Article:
Becoming part of the movement

When Casey Sbrana (USA) was finishing up his undergraduate degree in business at Azusa Pacific University, he was also perusing OM’s positions around the world. He’d already gone on several short-term trips and spent his senior year of college working in the campus mission department. It’s time for something longer, he recalled hearing God tell him.

A description of football ministry in Argentina jumped off OM’s website. “I always say I have three things I’m really passionate about outside of the Lord: business, soccer [football] and missions,” Casey said. “This seemed like the perfect opportunity to combine a couple of those things.”

He applied to the field and was accepted nearly a year before he planned to go. Five months before his scheduled departure, OM Argentina Field Leader Markus Leder called him on Skype. “I love your passion for football, and you are definitely going to use that here in Argentina, but I feel obliged to tell you that we are shifting our focus to missions and mobilisation,” Markus said.

Recalling that Skype conversation, Markus admitted, “I was scared to call him. Probably he would not be willing to come [anymore].”

Casey, however, “wasn’t really surprised at all, which is weird because I had no intention of working in missions in Argentina,” he said. “At every step of my life, God has always put me in this position of international ministry, even when I’m not planning on it.”

Argentina’s alignment process

Markus (Germany/Netherlands) and his wife, Vanesa (Argentina), had been planning on mobilisation, though—13 years prior when they were first talking about returning to Argentina with OM. “Our vision for coming here was to mobilise Argentines to go abroad,” Vanesa shared. “It was something we didn’t do for ten years… We actually didn’t do what we came to do.”

They did start a thriving football ministry, plan English classes, work with children in the slums, visit a prison and manage the team in Buenos Aires. “Because we had so many things going on locally, we didn’t have time to do church mobilisation. We had six days of ministry locally. The seventh day we needed a rest,” Markus described. About four times a year, the team squeezed in a token visit to an Argentine church.

When Markus became field leader in 2015, Latin America’s OM leadership asked all fields to go through the code of good practices. Markus contracted an OM coach outside Argentina to help guide his team through the process.

First, the coach asked, “What ministries do you do?” The 20 field members at the time listed 25 activities. Then the coach presented the second question: “Close your eyes for a moment. If you were to say what OM Argentina is about, what would it be?” At the same time, everyone answered, “OM Argentina is about mobilising the church.

In theory, but not in practice. “Not one of the activities that we listed was even closely related to church mobilisation,” Markus said. “That’s when the team noticed there was a big difference between what we think we do and what we actually do.”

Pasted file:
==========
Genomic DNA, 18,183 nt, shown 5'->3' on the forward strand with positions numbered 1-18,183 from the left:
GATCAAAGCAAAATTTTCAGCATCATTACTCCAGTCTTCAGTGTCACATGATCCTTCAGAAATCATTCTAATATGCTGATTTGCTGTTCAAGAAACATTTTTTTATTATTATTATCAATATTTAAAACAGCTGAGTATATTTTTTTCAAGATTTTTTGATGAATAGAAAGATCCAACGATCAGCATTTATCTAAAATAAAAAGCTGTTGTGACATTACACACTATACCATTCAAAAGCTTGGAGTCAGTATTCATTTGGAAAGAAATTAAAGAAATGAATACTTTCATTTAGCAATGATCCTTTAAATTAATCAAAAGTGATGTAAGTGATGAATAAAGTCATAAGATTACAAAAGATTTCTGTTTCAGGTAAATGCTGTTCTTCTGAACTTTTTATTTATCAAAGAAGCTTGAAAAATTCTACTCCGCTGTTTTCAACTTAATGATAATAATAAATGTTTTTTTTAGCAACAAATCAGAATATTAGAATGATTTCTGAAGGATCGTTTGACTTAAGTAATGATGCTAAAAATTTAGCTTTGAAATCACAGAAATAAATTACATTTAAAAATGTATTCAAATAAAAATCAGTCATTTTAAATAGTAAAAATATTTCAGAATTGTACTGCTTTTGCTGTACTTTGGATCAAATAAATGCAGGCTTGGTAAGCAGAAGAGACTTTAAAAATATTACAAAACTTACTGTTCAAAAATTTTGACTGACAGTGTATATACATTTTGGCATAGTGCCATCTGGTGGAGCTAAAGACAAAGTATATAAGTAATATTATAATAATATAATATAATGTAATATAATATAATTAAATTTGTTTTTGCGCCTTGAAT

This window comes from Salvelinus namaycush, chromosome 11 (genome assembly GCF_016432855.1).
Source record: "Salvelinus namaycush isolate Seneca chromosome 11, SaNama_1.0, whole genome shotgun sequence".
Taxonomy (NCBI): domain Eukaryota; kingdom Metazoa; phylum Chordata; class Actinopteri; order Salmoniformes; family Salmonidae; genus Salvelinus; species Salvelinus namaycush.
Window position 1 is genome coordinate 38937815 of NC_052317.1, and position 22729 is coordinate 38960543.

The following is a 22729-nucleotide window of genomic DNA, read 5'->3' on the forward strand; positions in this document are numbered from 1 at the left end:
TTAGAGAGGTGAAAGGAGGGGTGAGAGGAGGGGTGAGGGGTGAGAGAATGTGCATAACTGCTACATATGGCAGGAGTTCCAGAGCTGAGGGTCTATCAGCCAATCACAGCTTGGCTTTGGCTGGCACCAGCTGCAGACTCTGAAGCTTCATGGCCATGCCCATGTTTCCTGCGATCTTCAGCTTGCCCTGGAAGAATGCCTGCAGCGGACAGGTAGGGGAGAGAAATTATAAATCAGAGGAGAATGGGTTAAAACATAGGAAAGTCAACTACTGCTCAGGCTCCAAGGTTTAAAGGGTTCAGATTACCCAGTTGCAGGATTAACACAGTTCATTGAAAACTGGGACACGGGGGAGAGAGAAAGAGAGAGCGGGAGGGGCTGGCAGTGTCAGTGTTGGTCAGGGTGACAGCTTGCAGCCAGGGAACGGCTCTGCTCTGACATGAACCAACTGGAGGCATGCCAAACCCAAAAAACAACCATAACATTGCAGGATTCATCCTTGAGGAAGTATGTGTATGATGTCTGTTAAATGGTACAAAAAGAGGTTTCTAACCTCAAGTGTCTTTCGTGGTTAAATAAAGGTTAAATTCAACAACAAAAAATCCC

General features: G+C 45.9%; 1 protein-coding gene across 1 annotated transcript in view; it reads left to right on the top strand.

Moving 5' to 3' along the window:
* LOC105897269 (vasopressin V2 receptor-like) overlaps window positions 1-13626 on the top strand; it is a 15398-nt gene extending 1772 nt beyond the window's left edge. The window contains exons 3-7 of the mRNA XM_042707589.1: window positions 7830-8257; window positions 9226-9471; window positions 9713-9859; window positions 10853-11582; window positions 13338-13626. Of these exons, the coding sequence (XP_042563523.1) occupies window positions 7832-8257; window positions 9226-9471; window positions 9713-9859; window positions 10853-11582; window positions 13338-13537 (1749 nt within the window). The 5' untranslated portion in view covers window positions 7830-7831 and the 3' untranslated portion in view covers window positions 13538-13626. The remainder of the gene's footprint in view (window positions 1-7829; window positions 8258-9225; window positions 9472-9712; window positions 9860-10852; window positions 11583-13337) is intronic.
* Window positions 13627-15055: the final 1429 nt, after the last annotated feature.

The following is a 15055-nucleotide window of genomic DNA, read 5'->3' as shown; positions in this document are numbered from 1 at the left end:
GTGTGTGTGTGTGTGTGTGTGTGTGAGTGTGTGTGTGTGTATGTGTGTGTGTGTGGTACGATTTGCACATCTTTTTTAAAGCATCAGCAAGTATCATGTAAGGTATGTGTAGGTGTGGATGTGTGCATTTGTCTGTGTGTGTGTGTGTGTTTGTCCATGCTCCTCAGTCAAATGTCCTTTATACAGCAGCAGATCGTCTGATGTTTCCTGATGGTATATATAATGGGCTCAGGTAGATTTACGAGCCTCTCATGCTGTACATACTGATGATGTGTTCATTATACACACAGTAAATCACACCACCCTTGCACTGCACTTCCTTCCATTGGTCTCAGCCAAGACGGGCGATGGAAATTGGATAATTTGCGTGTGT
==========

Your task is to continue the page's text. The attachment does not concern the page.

That was the beginning of Argentina’s alignment process—praying about which ministries God had actually called them to do, and which ministries they had started simply because there was a need. In 2017, when OM unveiled its new mission and Latin America announced its intention to become a sending area, focusing on 13 strategic least- reached areas, OM Argentina underwent the second phase of alignment: letting go of local ministries.

For Markus, the most painful part of the process was handing over the football ministry he’d started and invested in for eight years to the local church. At first the local pastor was shocked by the suggestion that the church take over, but as Markus explained how the church had Argentines—fluent native Spanish speakers—who were skilled and better equipped to direct the programme than the short-term international volunteers who had headed up the ministry to that point, the pastor quickly agreed. “It’s going fine without me,” Markus shared several months after the transition.

Some ministries ended naturally; other ministries were passed on to different organisations with capacity to build the ministries beyond what OM’s limited finances and personnel could accomplish. “We finally feel we have permission to let go of these ministries and focus on different things,” Markus shared. “God prepared the way, and step by step, He opened our eyes to new realities.”

The OM team in Argentina had also shrunk, due to finished commitments and personal obligations. So when Markus needed to tell new team members—Casey, Tim and Naemi—that the jobs they had signed up for were no longer available as full-time OM ministries, he was worried they would walk away.

While Casey had planned to play football, Timothy Tai (UK/Malaysia) and Naemi Siemens (Germany), scheduled to arrive in Argentina at the same time, both wanted to work with children. During their first team meeting together on the field, Markus shared the new vision for OM Latin America.

“At first, I have to say I was a little disappointed or confused because I love to prepare myself for things that are going to happen,” Naemi said. She had to rethink her plans, “but with the time, with talking about the importance of mobilisation and Argentines, with their culture and [how] they’re perfect to go be missionaries, I got to love that idea.”

Tim, too, quickly warmed up to the task of mobilising Latinos for missions. “Our very first weekend here we were invited to a church. They were having a missions Sunday, and we didn’t know what to expect, but we just went there and started helping out with whatever we could,” he recounted.